Ladies and gentleman of the House,
This is perhaps the most important vote that I have cast in my eight years here in this chamber.
Many of our constituents are very cynical about politics these days. You hear them all the time. Some of them simply call your office and ask that something be done and they just honestly disagree with your perspective on issues. Others, however, are so wedded to some abstract notion of political purity that unless you do it their way, they don’t want you to do it at all. If you do not conform to their vision, they will toss you out in a New York minute. This kind of attitude breeds gridlock and inaction, and helps explain many of the reasons why we cannot seem to find a way to get anything done in Washington D.C. Our democracy cannot operate that way. Our founding fathers created checks and balances and revered the notion of arguing on principle, and then compromising to get things done. Like the gentleman from Fairfax, I am here to get things done. That is why I choose to support this bill.
Early in the session, a number of us articulated six principles that we thought should underpin a sound transportation plan. Indulge me a minute to discuss how this plan stacks up against those six principles.
- We argued that the plan should raise in excess of 1 billion dollars per year, something which our business communities have said we need to keep the Commonwealth competitive. The plan before us, when the statewide component is coupled with the regional plans, raises between 1.4 and 1.5 billion dollars per year.
- We took the position that any transportation funding should not be based on phantom money that may or may not derive from actions taken in congress. We were concerned about the provisions in the Governor’s bill which relied on the passage of the Marketplace Equity Act to fund almost a third of his package. We felt that we could end up passing a bill which appears to raise more money than it actually would. That is why the Marketplace Equity Act trigger that is found in the conference report is so appealing to many of us on this side of the aisle. With the triggers, we provide options for what happens if the act is never passed. Moreover, some small changes in how the sales tax will be calculated ensures that some monies from the Marketplace Equity Act will go for education, another attraction for us in this package.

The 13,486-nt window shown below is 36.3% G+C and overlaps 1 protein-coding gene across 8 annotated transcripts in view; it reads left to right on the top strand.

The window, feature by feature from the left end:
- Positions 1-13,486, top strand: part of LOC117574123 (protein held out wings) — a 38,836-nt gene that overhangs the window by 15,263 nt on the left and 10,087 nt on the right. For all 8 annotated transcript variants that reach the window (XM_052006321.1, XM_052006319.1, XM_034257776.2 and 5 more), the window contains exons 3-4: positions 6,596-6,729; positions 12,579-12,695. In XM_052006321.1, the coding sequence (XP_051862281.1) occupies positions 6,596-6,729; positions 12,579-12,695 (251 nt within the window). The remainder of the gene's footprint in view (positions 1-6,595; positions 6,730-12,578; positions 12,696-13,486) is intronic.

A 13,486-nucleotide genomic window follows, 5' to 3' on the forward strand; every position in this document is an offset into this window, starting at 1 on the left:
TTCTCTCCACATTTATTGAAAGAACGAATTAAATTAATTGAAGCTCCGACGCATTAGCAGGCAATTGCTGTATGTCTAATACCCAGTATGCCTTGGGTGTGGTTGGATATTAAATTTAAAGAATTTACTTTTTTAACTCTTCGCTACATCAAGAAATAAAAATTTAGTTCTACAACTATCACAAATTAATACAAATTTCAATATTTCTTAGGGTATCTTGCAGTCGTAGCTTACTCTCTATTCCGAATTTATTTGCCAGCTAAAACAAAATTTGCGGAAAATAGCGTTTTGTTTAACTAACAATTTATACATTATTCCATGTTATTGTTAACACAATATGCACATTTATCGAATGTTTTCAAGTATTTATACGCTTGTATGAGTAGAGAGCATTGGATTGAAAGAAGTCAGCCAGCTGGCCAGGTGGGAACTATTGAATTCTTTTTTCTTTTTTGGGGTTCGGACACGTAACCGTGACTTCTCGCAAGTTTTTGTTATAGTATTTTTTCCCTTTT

- We initially took the position that there should be no diversion of monies to transportation that would otherwise go for education, health, and public safety. This diversion of the General Fund is the most troubling part of this bill, and has given many of us pause about supporting it. Nonetheless, the diversion is actually far less than what the governor originally proposed and is ameliorated somewhat by designations of monies coming from the Marketplace Equity Act for educational spending.
- We took the position that a plan should not just simply fund maintenance, but also construction, rail, and transit. This bill provides substantial maintenance money not just for Northern Virginia and Hampton Roads, but throughout the Commonwealth. Closing the maintenance shortfall allows construction dollars to flow through the funding formula that benefits all of the Commonwealth, not just the urban crescent, and will provide secondary road funds to localities, many of which have not received them for years. Beyond that, this bill establishes a dedicated revenue source for inter-city passenger rail, something that should be extremely attractive to those of our members who live in the Norfolk, Richmond, and Roanoke areas. For years, we have sought a dedicated source for inter-city passenger rail and it is here in this bill. Urban areas should also like this bill because of the increased funding for transit. And the construction dollars will create substantial numbers of jobs. For every 1 billion dollars of investment in the construction industry, 35,000 jobs are created.